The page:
The Biden administration will in the coming days remove sanctions on officials at the International Criminal Court that the previous administration imposed, according to a report Wednesday night.
Citing two officials with knowledge of the matter, Foreign Policy said the move to remove sanctions from ICC chief prosecutor Fatou Bensouda and a top aide could happen this week or next — though Washington remains highly critical of the court’s actions.
In 2019, then US president Donald Trump imposed economic sanctions and visa travel restrictions against Bensouda and an aide due to its ongoing probe into alleged war crimes in Afghanistan by Afghan forces, the Taliban as well as the American military.
The Biden administration has sought to distance itself from the policies of the previous administration and wants to ease tensions with European governments and with human rights organizations over the restrictions, according to the report.
A spokesperson for the State Department said: “Much as we disagree with the ICC’s actions relating to the Afghanistan and Palestinian Situations, the administration is thoroughly reviewing sanctions pursuant to Executive Order 13928 as we determine our next steps.”
Last month the administration said it “firmly” opposes the ICC’s recent decision to open an investigation into alleged war crimes committed by Israel and the Palestinians in the West Bank, Gaza Strip and East Jerusalem, but was still weighing whether to maintain sanctions against the body imposed by Trump.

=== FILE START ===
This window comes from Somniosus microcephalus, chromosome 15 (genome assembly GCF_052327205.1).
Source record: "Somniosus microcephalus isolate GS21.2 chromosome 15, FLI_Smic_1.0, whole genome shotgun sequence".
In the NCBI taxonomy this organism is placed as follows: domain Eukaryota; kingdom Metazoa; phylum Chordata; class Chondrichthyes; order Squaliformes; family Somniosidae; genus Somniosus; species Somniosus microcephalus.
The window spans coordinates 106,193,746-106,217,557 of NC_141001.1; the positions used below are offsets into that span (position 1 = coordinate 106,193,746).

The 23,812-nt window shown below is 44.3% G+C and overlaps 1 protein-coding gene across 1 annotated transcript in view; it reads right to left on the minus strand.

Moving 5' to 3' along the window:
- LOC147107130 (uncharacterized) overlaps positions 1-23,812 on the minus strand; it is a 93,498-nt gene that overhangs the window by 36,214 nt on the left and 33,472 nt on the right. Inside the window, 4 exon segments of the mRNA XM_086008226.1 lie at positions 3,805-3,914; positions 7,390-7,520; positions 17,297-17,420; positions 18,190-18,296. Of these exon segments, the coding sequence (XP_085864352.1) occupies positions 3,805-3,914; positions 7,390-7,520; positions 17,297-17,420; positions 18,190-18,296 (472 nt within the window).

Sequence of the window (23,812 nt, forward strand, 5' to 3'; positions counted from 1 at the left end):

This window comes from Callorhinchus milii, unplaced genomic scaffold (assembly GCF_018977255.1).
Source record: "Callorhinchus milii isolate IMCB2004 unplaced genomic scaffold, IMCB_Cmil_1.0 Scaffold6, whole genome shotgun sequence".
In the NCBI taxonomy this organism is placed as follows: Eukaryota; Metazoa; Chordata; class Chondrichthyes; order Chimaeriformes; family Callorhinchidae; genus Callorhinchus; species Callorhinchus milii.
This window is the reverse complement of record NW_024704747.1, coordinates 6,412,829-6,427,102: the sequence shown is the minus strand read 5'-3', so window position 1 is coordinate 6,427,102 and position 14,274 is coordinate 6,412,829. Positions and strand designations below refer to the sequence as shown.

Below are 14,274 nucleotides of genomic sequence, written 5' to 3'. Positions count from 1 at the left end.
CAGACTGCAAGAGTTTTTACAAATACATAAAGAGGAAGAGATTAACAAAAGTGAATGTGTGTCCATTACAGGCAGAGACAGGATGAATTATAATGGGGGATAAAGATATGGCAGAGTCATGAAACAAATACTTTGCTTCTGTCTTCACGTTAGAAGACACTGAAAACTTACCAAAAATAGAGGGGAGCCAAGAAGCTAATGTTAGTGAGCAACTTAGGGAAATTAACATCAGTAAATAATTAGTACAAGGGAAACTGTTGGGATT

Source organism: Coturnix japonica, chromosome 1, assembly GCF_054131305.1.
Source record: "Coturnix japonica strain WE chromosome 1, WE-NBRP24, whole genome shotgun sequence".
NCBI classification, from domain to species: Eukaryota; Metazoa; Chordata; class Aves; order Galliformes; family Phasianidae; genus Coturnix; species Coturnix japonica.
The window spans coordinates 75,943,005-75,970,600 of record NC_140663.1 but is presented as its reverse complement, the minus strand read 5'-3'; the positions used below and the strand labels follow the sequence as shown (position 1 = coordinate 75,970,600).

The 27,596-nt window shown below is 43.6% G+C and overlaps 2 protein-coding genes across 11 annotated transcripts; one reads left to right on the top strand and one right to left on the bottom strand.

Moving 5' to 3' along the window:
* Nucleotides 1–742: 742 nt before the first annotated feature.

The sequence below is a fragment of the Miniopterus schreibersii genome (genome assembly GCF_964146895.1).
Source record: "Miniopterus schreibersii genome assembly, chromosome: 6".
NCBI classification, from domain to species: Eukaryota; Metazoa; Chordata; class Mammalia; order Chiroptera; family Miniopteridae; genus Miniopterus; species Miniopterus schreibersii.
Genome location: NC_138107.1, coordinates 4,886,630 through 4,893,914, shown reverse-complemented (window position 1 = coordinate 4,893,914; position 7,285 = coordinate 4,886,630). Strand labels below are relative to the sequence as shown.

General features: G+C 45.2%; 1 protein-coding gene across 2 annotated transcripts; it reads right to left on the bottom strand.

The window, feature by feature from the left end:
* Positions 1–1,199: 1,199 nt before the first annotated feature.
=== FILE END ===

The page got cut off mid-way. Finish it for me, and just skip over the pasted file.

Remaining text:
Ned Price insisted that the ICC does not have jurisdiction over the matter as Israel is not party to the Rome Statute that established the court.
The ICC has sent formal notices to Israel and the Palestinian Authority about its impending investigation into possible war crimes, giving them a few weeks to seek deferral by proving they are carrying out their own investigations.
Bensouda announced on March 3 that she was opening an investigation into actions committed by Israel and the Palestinians in the West Bank, Gaza, and East Jerusalem since 2014. The announcement of the investigation came less than a month after the court ruled it had the jurisdiction to open a probe. A preliminary investigation to settle the justiciability question took more than five years.
The ICC announced it would investigate possible war crimes committed by Israel and Palestinians following a request by the Palestinians, who joined the court in 2015 after being granted nonmember observer status in the UN General Assembly.
Israel has fiercely condemned the investigation, accusing the ICC of bias, noting that it is demonstrably capable of investigating any alleged IDF crimes through its own legal hierarchies, and saying the ICC has no jurisdiction since the Palestinians do not have a state. Israel is not a member of the ICC, but its citizens could be subject to arrest abroad if warrants are issued.
The ICC probe is expected to focus on three main areas: the 2014 war between Israel and Hamas; Israeli settlement policy; and the 2018 Great March of Return protests, a series of violent demonstrations along Gaza’s border with Israel that left dozens of Palestinians dead.
The probe will also look at terrorist rocket fire from Gaza onto civilian areas in Israel.
Bensouda is to be replaced as prosecutor in June by British lawmaker Karim Khan. Israel is said to hope Khan may be less hostile or even cancel the probe.